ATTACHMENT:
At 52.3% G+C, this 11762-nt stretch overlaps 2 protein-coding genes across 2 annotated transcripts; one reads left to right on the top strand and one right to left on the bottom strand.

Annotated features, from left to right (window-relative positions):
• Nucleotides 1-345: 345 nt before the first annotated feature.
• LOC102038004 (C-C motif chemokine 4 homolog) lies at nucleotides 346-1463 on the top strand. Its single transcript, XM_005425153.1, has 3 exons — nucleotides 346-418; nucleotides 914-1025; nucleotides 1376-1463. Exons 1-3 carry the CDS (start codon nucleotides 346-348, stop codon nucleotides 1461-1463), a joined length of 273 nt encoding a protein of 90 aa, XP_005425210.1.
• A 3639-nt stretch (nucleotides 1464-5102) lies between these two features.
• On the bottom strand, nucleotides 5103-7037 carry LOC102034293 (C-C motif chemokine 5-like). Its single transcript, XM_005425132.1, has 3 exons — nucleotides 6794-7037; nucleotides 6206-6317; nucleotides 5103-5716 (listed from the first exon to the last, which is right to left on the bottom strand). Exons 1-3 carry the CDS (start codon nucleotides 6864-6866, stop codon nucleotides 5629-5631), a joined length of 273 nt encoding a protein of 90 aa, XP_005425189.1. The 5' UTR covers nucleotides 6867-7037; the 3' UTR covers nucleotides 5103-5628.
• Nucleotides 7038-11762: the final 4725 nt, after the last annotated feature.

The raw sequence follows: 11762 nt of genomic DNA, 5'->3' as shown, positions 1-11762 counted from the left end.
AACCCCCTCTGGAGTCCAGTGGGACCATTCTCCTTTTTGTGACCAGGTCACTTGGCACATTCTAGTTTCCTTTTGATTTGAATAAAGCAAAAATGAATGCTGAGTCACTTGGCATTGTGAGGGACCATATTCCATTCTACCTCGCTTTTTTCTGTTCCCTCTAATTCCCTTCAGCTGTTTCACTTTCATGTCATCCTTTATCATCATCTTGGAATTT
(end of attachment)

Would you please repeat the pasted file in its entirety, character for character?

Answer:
At 52.3% G+C, this 11762-nt stretch overlaps 2 protein-coding genes across 2 annotated transcripts; one reads left to right on the top strand and one right to left on the bottom strand.

Annotated features, from left to right (window-relative positions):
• Nucleotides 1-345: 345 nt before the first annotated feature.
• LOC102038004 (C-C motif chemokine 4 homolog) lies at nucleotides 346-1463 on the top strand. Its single transcript, XM_005425153.1, has 3 exons — nucleotides 346-418; nucleotides 914-1025; nucleotides 1376-1463. Exons 1-3 carry the CDS (start codon nucleotides 346-348, stop codon nucleotides 1461-1463), a joined length of 273 nt encoding a protein of 90 aa, XP_005425210.1.
• A 3639-nt stretch (nucleotides 1464-5102) lies between these two features.
• On the bottom strand, nucleotides 5103-7037 carry LOC102034293 (C-C motif chemokine 5-like). Its single transcript, XM_005425132.1, has 3 exons — nucleotides 6794-7037; nucleotides 6206-6317; nucleotides 5103-5716 (listed from the first exon to the last, which is right to left on the bottom strand). Exons 1-3 carry the CDS (start codon nucleotides 6864-6866, stop codon nucleotides 5629-5631), a joined length of 273 nt encoding a protein of 90 aa, XP_005425189.1. The 5' UTR covers nucleotides 6867-7037; the 3' UTR covers nucleotides 5103-5628.
• Nucleotides 7038-11762: the final 4725 nt, after the last annotated feature.

The raw sequence follows: 11762 nt of genomic DNA, 5'->3' as shown, positions 1-11762 counted from the left end.
AACCCCCTCTGGAGTCCAGTGGGACCATTCTCCTTTTTGTGACCAGGTCACTTGGCACATTCTAGTTTCCTTTTGATTTGAATAAAGCAAAAATGAATGCTGAGTCACTTGGCATTGTGAGGGACCATATTCCATTCTACCTCGCTTTTTTCTGTTCCCTCTAATTCCCTTCAGCTGTTTCACTTTCATGTCATCCTTTATCATCATCTTGGAATTT